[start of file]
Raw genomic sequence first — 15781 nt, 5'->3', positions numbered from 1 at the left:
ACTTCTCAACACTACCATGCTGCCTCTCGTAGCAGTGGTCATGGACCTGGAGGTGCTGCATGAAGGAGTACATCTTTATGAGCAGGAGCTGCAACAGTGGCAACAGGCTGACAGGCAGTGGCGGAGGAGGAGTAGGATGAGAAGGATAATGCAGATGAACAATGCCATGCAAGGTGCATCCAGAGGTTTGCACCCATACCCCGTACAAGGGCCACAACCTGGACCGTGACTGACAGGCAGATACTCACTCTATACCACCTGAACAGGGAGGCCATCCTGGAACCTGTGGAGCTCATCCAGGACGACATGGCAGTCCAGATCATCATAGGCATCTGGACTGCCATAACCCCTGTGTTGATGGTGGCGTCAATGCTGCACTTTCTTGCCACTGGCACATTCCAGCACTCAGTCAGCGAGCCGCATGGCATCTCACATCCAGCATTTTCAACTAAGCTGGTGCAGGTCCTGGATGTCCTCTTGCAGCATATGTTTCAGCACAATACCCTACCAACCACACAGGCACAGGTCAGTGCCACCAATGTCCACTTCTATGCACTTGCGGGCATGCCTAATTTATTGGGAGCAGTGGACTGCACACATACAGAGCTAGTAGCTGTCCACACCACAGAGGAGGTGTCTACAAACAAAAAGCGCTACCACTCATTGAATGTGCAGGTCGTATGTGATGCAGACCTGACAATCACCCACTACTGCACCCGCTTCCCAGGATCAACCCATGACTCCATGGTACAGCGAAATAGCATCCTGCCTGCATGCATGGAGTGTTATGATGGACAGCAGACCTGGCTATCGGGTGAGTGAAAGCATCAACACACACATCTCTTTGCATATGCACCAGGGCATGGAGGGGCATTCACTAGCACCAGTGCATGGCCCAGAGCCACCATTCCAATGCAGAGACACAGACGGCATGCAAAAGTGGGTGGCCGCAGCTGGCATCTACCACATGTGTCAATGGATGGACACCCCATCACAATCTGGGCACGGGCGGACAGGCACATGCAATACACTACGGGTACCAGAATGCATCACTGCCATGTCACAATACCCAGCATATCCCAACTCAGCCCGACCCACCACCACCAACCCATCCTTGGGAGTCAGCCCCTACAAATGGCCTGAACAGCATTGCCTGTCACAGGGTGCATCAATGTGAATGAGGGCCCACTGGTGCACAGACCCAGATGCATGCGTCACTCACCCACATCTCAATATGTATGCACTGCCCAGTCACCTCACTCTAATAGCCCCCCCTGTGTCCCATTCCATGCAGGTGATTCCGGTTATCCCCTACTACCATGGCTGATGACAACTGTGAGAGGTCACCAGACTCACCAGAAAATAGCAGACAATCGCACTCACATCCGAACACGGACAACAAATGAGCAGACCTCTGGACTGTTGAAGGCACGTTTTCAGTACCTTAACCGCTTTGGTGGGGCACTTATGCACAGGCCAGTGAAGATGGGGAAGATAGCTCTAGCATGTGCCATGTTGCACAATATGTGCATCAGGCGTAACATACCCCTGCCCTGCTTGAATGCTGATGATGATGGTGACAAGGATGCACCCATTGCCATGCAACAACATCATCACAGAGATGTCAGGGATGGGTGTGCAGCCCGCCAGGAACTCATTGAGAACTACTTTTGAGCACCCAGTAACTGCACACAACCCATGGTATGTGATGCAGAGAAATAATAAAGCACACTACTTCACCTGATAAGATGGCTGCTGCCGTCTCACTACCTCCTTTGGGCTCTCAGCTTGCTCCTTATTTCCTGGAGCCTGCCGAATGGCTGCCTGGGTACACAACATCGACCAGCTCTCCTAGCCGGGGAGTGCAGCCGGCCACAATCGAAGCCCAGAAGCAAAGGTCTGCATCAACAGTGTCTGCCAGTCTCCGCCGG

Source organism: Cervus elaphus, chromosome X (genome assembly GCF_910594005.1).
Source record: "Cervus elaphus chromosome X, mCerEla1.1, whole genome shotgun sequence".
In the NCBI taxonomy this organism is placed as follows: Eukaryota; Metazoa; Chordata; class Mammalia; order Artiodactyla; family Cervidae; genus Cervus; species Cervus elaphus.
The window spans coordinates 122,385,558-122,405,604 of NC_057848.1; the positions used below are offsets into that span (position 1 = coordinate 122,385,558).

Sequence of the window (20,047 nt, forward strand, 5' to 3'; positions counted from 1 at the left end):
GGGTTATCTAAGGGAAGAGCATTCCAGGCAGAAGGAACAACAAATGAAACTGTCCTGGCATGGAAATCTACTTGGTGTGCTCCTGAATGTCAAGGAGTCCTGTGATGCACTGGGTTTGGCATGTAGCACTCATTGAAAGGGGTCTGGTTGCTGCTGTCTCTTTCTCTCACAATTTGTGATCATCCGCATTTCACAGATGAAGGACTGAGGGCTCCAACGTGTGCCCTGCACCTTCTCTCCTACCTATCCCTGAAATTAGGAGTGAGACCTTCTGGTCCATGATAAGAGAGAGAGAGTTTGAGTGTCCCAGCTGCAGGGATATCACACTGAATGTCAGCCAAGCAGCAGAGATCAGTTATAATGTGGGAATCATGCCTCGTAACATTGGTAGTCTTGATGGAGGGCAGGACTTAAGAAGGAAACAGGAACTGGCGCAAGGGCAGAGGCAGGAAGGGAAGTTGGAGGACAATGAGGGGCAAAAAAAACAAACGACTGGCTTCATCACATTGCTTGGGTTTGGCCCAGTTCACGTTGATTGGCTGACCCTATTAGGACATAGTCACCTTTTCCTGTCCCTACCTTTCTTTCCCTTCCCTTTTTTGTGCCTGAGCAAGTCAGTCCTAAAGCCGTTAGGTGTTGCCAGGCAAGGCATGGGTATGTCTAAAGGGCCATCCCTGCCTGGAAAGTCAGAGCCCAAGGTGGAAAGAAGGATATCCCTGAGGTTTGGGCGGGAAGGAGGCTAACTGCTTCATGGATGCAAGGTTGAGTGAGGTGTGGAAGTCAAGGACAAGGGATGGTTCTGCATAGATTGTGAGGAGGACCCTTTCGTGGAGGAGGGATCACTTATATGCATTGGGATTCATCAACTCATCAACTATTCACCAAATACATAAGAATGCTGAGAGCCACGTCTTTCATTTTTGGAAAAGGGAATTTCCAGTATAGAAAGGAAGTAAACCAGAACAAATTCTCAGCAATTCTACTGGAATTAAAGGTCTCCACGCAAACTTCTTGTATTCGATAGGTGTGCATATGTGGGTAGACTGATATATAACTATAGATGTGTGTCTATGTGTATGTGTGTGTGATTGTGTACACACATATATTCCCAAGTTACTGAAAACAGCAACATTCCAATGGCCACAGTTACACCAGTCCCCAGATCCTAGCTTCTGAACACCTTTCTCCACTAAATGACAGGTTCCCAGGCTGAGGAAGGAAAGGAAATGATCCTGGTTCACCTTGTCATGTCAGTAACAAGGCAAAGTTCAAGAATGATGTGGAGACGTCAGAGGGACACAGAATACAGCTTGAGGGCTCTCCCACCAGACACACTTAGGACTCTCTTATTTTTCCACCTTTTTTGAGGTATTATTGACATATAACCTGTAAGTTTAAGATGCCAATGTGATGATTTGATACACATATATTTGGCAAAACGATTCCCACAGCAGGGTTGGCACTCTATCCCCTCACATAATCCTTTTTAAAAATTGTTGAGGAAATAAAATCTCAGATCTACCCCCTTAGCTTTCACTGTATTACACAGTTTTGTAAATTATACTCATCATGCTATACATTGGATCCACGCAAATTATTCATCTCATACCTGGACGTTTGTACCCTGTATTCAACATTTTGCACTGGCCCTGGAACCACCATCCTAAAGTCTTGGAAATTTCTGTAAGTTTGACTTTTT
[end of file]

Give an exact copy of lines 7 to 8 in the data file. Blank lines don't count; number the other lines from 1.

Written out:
Sequence of the window (20,047 nt, forward strand, 5' to 3'; positions counted from 1 at the left end):
GGGTTATCTAAGGGAAGAGCATTCCAGGCAGAAGGAACAACAAATGAAACTGTCCTGGCATGGAAATCTACTTGGTGTGCTCCTGAATGTCAAGGAGTCCTGTGATGCACTGGGTTTGGCATGTAGCACTCATTGAAAGGGGTCTGGTTGCTGCTGTCTCTTTCTCTCACAATTTGTGATCATCCGCATTTCACAGATGAAGGACTGAGGGCTCCAACGTGTGCCCTGCACCTTCTCTCCTACCTATCCCTGAAATTAGGAGTGAGACCTTCTGGTCCATGATAAGAGAGAGAGAGTTTGAGTGTCCCAGCTGCAGGGATATCACACTGAATGTCAGCCAAGCAGCAGAGATCAGTTATAATGTGGGAATCATGCCTCGTAACATTGGTAGTCTTGATGGAGGGCAGGACTTAAGAAGGAAACAGGAACTGGCGCAAGGGCAGAGGCAGGAAGGGAAGTTGGAGGACAATGAGGGGCAAAAAAAACAAACGACTGGCTTCATCACATTGCTTGGGTTTGGCCCAGTTCACGTTGATTGGCTGACCCTATTAGGACATAGTCACCTTTTCCTGTCCCTACCTTTCTTTCCCTTCCCTTTTTTGTGCCTGAGCAAGTCAGTCCTAAAGCCGTTAGGTGTTGCCAGGCAAGGCATGGGTATGTCTAAAGGGCCATCCCTGCCTGGAAAGTCAGAGCCCAAGGTGGAAAGAAGGATATCCCTGAGGTTTGGGCGGGAAGGAGGCTAACTGCTTCATGGATGCAAGGTTGAGTGAGGTGTGGAAGTCAAGGACAAGGGATGGTTCTGCATAGATTGTGAGGAGGACCCTTTCGTGGAGGAGGGATCACTTATATGCATTGGGATTCATCAACTCATCAACTATTCACCAAATACATAAGAATGCTGAGAGCCACGTCTTTCATTTTTGGAAAAGGGAATTTCCAGTATAGAAAGGAAGTAAACCAGAACAAATTCTCAGCAATTCTACTGGAATTAAAGGTCTCCACGCAAACTTCTTGTATTCGATAGGTGTGCATATGTGGGTAGACTGATATATAACTATAGATGTGTGTCTATGTGTATGTGTGTGTGATTGTGTACACACATATATTCCCAAGTTACTGAAAACAGCAACATTCCAATGGCCACAGTTACACCAGTCCCCAGATCCTAGCTTCTGAACACCTTTCTCCACTAAATGACAGGTTCCCAGGCTGAGGAAGGAAAGGAAATGATCCTGGTTCACCTTGTCATGTCAGTAACAAGGCAAAGTTCAAGAATGATGTGGAGACGTCAGAGGGACACAGAATACAGCTTGAGGGCTCTCCCACCAGACACACTTAGGACTCTCTTATTTTTCCACCTTTTTTGAGGTATTATTGACATATAACCTGTAAGTTTAAGATGCCAATGTGATGATTTGATACACATATATTTGGCAAAACGATTCCCACAGCAGGGTTGGCACTCTATCCCCTCACATAATCCTTTTTAAAAATTGTTGAGGAAATAAAATCTCAGATCTACCCCCTTAGCTTTCACTGTATTACACAGTTTTGTAAATTATACTCATCATGCTATACATTGGATCCACGCAAATTATTCATCTCATACCTGGACGTTTGTACCCTGTATTCAACATTTTGCACTGGCCCTGGAACCACCATCCTAAAGTCTTGGAAATTTCTGTAAGTTTGACTTTTT